The Judge, without disputing Sol Gelb, said he did not recall any discussion of Sidney Hillman. "There were so many names," he said.    

When Burton Turkus was completing Murder, Inc. in 1951, he submitted a series of written questions to Frank Hogan about the Death House interview. Among other things, Turkus wanted to know whether the condemned man had mentioned an offer of a "deal" from Bill O'Dwyer "or anyone else" in return for talking, whether he had mentioned Fiorello LaGuardia (then deceased) or Sidney Hillman, whether he had talked about Lucky Luciano, Salvatore Maranzano, Frank Costello, Longy Zwillman, Albert Anastasia or such lesser racket figures as Joey Adonis, whether he had mentioned the nationwide purge of the Mafia in 1931, or whether he had talked about any underworld political alliances. Another question dealt with the unsolved 1931 murder, in Brooklyn, of a clothing manufacturer named Guido Ferrari, gunned down while he was undergoing some unpleasantness with the Hillman union. Had Lepke mentioned the case of Mr. Ferrari?    

Turkus did not get an answer from Hogan. Instead, he received a letter from Joe Sarafite simply saying this:     

"The District Attorney did not request the Governor to grant any reprieve of Buchalter, nor was any other official action taken by him which could be used as a justifiable basis for revealing what Buchalter said. Beyond this statement, we are unable to answer the questions."

In an appendix to his book, Turkus quoted Sarafite's letter and observed, pointedly, that while Hogan had not replied "affirmatively to the queries--neither did he deny them." The obvious inference was that Lepke had indeed reeled off a glittering array of names on both sides of the law when he took that last shot for clemency.    

That was seven years after the 1944 Death House session. Why is Hogan still loathe to discuss any of the names that may have crossed Lepke's lips? "It wouldn't be fair," he says. "After all, Lepke had nothing to lose--he could have mentioned anybody he wanted."    

For purposes of this book, however, both Sol Gelb and Judge Sarafite went over the Turkus list. Apart from Gelb's saying that Sidney Hillman's name had been mentioned, both men expressed an absolute certainty that none of the other figures cited by Burt Turkus had come up in the limited Lepke songfest.

This should lay to rest, once and for all, the raft of speculative stories which ran in the newspapers during that last 48-hour reprieve of Lepke's. These high-octane accounts covered a great deal of ground.   

The Herald-Tribune said that "Lepke made and signed a death cell statement about a 'deal' freighted with political dynamite, which was proposed to him when he was a federal prisoner more than three years ago."    

The Sun said that Lepke had "sought to escape the chair by involving a number or prominent persons in his long career of crime."    

The Daily Mirror, least shy of the New York gazettes in that time, said that Lepke had named "30 politicians, high police officials and racketeers as principals in alleged offers of 'deals' to save his life. Lepke was said to have declared, many of these individuals sought to induce him to 'frame' others for political purposes."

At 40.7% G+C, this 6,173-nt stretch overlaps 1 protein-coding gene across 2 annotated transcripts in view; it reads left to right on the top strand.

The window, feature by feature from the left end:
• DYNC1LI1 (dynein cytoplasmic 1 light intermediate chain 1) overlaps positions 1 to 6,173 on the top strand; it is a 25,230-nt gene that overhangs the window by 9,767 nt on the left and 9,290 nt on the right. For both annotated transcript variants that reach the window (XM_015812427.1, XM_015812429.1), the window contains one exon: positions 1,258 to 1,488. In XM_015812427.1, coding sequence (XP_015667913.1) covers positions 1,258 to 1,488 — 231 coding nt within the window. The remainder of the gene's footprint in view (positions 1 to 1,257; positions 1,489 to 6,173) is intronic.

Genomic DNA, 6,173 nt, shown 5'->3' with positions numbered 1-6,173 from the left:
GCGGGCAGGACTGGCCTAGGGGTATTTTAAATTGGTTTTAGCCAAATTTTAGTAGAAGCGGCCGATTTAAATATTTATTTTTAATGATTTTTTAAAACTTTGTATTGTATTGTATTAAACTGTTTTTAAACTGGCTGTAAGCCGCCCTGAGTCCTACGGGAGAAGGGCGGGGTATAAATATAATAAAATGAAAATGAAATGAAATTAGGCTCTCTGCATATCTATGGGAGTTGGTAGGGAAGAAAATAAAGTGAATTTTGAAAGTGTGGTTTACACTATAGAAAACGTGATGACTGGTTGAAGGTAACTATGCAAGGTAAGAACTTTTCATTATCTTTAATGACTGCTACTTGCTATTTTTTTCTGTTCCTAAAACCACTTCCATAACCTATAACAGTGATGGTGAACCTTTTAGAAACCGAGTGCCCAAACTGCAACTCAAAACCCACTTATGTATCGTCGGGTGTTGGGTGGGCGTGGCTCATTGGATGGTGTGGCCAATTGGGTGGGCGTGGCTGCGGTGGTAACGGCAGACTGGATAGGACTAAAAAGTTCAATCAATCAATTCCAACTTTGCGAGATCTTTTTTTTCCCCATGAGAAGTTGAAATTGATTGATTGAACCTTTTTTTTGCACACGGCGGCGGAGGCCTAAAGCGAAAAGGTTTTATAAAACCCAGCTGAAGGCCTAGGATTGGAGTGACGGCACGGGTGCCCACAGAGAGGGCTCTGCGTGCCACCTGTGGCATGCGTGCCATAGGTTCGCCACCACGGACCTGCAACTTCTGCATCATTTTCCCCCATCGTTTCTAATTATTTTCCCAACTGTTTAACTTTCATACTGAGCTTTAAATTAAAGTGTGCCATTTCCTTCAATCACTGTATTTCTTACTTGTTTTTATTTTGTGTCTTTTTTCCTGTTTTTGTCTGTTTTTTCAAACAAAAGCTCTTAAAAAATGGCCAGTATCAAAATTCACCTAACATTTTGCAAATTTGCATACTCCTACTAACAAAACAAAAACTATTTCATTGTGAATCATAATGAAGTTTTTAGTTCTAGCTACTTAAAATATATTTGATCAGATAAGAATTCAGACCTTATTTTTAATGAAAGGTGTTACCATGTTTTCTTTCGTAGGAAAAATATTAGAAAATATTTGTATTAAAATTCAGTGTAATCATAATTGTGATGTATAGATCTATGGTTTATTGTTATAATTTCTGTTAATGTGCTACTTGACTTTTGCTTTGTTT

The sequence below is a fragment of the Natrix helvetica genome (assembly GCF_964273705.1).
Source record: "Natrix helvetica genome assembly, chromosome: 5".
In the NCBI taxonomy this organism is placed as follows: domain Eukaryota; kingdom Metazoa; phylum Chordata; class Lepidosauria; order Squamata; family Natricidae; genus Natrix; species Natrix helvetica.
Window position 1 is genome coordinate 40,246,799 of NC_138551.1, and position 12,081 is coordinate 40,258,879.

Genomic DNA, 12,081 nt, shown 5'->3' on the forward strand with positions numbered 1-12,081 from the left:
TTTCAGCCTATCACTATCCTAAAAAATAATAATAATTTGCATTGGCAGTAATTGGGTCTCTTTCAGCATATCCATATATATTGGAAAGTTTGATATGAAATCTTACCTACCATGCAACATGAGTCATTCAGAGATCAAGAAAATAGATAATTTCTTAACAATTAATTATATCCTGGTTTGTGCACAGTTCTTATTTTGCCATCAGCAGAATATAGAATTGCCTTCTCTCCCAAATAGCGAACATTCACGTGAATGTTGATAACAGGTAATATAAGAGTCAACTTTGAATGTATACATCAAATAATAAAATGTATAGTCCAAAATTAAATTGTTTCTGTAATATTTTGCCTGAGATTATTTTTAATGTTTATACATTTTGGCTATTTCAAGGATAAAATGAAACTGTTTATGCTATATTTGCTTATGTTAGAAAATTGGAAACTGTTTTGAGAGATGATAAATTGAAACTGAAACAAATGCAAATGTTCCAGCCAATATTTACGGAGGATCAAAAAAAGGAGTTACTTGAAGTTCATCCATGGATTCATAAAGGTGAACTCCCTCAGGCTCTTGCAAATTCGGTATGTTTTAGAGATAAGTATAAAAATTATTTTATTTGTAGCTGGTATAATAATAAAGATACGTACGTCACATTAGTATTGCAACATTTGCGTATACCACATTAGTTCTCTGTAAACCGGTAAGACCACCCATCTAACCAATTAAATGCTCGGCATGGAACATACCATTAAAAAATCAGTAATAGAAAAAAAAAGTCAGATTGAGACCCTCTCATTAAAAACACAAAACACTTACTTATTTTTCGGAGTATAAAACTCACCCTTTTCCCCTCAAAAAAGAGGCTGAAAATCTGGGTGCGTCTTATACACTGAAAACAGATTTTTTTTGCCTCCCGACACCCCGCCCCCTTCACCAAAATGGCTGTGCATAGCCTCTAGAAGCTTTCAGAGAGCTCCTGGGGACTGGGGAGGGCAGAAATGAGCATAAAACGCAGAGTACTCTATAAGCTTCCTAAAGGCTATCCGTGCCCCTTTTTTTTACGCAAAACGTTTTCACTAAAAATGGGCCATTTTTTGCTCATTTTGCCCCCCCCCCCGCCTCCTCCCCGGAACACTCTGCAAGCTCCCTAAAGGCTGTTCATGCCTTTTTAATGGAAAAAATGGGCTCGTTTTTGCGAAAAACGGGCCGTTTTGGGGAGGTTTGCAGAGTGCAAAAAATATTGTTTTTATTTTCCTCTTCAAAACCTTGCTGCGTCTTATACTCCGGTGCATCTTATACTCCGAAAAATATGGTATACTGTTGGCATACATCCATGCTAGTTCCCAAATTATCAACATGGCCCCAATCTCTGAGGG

It stands to reason, of course, that if there was a smidgen of truth in any of those blockbusters, then Governor Dewey, who loved inside stories when he could prove them, might well have found it advisable to stay the executioner's hand one more time. He didn't, and the Supreme Court sounded the death knell for Lepke on Saturday morning, March 4, when it turned down his eleventh-hour appeal. And so at 11:00 P.M., that night--unusual because Sing Sing traditionally staged its electrical lynch parties on Thursdays--the State of New York collected on its long-overdue final payment from Murder Inc. On the long-departed heels of such minor players as Happy Maione, Dasher Abbandando, Buggsy Goldstein and Pittsburgh Phil Strauss, Lepke went to the chair with Mendy Weiss and Louis Capone.    

Capone, chewing gum as the guards strapped him into the Empire State's medieval instrument of eye-for-eye justice and applied the cathodes to his legs and shaved head, was the first to go. He said nothing.    

Weiss, named as the actual triggerman in the Rosen murder, made a brief statement for the 24 assembled witnesses, exercising the privilege of the doomed. "I'm here on a framed-up case," he said, "and Governor Dewey knows it." On the credit side, Weiss thanked Chief Judge Irving Lehman of the State's Court of Appeals for expressing some reservations in the verdict which upheld the convictions.   

Lepke, deemed to be the strongest of the trio and thus the last one to come through the door, did not utter a word. The only sound in the chamber as the triple charges snuffed out his life was the singsong prayer of Rabbi Jacob Katz, the prison chaplain.

But Lepke had taken the precaution to leave behind a last will and testament of sorts--or possibly two--for his underworld cohorts. The Daily News came up with this 45-word statement which it said had been passed out by the condemned man three and a half hours before the execution:

"Louis Buchalter has spoken to Hogan about one particular man and one man only. The man who is responsible and who was in back of several crimes is a high political power and these charges should be given every consideration before it is too late."